Thursday, August 01, 2013

Salt May Spur Multiple Sclerosis, Autoimmune Disease

There are probably multiple factors working together leading to the development of these diseases. Since most people get way too much salt, it probably wouldn't hurt to try reducing salt intake to see if it would help a person with such a disease.

Pauline Anderson
Mar 08, 2013

Salt may be a missing link that might explain what's triggering the recent marked increase in the incidence of multiple sclerosis (MS) and other autoimmune diseases, new research suggests.

As the numbers of new MS cases have risen steadily over the past half century, the diet in western developed countries has included ever-increasing amounts of salt. Although no study has found a direct link between high salt intake and increased incidence of MS, an earlier study by researchers at the University of Erlangen-Nuremberg suggested that excessive salt uptake can affect immune system activity.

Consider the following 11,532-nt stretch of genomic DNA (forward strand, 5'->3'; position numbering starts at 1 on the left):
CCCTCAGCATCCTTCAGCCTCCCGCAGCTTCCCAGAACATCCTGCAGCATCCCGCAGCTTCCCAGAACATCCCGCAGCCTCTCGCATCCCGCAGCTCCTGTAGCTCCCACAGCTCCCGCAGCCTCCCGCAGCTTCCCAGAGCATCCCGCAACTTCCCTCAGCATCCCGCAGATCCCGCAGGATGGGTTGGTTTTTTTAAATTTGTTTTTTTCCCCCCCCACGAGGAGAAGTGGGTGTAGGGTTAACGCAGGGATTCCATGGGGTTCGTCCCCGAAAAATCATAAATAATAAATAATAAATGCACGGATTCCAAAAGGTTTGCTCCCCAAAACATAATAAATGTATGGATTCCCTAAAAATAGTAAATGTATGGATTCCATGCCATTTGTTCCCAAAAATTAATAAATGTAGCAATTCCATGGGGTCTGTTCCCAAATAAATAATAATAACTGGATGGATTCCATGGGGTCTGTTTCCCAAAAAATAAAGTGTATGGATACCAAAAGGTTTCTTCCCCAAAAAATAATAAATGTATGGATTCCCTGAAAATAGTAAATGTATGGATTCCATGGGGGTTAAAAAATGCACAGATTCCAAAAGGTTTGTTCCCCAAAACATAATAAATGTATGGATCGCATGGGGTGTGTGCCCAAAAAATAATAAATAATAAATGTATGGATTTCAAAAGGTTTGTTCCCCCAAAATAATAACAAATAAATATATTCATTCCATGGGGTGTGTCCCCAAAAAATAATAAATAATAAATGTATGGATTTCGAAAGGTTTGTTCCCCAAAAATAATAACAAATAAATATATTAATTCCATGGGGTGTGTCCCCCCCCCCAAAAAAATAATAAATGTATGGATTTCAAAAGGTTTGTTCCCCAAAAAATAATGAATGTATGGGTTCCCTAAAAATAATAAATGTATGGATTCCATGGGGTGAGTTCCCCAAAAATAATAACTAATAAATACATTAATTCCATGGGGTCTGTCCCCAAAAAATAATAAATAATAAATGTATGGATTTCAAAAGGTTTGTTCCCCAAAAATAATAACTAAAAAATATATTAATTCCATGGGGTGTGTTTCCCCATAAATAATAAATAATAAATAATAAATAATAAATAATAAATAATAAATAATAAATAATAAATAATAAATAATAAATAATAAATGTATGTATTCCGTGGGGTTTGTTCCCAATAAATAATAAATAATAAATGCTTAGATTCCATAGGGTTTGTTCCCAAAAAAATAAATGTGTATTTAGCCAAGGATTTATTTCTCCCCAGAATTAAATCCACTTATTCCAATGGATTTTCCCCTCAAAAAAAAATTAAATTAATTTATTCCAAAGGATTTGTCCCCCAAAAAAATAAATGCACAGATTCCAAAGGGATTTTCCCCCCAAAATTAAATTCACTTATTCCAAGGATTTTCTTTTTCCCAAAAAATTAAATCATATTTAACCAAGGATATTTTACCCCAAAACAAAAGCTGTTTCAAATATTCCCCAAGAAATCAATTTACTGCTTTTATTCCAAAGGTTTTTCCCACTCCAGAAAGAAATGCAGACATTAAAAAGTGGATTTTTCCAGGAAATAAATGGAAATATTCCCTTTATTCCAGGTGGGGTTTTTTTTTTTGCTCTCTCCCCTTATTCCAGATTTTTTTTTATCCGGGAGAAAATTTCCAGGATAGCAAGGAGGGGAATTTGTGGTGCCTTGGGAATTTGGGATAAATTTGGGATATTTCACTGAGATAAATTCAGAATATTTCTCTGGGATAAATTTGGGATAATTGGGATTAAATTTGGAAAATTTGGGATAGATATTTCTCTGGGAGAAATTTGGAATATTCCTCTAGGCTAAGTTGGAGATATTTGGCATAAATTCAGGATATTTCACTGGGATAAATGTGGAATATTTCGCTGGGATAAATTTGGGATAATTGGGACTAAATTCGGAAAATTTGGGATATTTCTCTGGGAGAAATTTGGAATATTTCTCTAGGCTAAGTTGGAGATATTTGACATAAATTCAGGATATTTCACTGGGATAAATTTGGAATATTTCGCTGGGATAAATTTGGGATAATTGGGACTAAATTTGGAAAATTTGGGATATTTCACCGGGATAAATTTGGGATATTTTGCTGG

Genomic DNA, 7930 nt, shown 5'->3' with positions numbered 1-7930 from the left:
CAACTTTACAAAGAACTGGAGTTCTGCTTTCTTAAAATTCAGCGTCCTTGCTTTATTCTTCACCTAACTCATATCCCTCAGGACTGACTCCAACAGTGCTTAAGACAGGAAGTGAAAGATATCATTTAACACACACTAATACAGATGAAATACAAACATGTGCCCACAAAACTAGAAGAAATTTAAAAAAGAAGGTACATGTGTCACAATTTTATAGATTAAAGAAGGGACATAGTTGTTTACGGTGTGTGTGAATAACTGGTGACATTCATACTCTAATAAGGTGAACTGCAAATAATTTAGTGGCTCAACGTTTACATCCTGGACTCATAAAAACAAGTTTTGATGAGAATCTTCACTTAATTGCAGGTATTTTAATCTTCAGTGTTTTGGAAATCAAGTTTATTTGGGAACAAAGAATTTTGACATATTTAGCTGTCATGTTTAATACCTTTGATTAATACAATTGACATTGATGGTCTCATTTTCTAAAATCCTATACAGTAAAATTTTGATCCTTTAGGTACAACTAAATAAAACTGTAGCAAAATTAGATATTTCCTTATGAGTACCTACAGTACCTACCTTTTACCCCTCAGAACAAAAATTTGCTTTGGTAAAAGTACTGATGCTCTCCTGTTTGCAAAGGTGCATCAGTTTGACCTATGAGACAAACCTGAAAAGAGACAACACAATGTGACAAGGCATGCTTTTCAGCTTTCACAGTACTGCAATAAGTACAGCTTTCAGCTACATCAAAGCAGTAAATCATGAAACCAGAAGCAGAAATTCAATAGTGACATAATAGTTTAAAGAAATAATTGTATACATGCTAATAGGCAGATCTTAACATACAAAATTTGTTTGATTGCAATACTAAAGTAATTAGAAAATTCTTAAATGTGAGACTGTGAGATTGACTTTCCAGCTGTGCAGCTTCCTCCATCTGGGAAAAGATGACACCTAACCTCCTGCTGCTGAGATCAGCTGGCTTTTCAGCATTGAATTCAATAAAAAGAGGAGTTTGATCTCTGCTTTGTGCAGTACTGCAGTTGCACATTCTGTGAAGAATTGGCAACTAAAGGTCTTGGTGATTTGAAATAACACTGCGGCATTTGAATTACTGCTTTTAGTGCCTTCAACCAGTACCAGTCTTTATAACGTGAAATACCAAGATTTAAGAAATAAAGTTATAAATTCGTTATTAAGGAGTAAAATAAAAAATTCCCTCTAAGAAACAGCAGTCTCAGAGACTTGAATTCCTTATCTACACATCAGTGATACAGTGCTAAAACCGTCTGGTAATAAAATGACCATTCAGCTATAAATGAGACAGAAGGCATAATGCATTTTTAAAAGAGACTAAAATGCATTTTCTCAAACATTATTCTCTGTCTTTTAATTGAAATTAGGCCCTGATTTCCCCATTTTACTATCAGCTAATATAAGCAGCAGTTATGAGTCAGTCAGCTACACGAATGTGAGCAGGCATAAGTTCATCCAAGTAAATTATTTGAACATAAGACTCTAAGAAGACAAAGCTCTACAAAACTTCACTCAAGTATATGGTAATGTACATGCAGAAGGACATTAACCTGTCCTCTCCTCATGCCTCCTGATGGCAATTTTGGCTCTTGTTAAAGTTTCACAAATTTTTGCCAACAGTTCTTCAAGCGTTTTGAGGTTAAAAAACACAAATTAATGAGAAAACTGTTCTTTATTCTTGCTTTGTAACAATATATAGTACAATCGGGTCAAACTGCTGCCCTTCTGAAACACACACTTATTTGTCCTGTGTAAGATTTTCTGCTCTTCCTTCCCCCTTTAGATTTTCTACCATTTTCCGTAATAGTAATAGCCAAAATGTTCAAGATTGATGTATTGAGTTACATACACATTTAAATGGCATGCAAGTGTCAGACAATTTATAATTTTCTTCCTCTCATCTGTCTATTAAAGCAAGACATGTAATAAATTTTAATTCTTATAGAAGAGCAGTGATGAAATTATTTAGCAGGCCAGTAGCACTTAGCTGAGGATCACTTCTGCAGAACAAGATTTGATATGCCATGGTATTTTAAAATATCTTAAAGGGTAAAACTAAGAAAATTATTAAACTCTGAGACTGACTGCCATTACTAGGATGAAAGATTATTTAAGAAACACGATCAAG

Now, 3 new studies published online March 6 in Nature provide more evidence of a causative role for salt in MS.

"It's another reason to encourage patients to follow a healthy lifestyle, including a diet that's low in salt," said Bruce Bebo Jr, PhD, associate vice president of discovery research at the National Multiple Sclerosis Society, New York. "From a practical point of view, it's more evidence that there may be additional benefits to reducing salt in the diet."

He stressed, however, that the research is preliminary and "by no means proof" that salt is involved in MS. Numerous other environmental and genetic factors probably play a role, he said.


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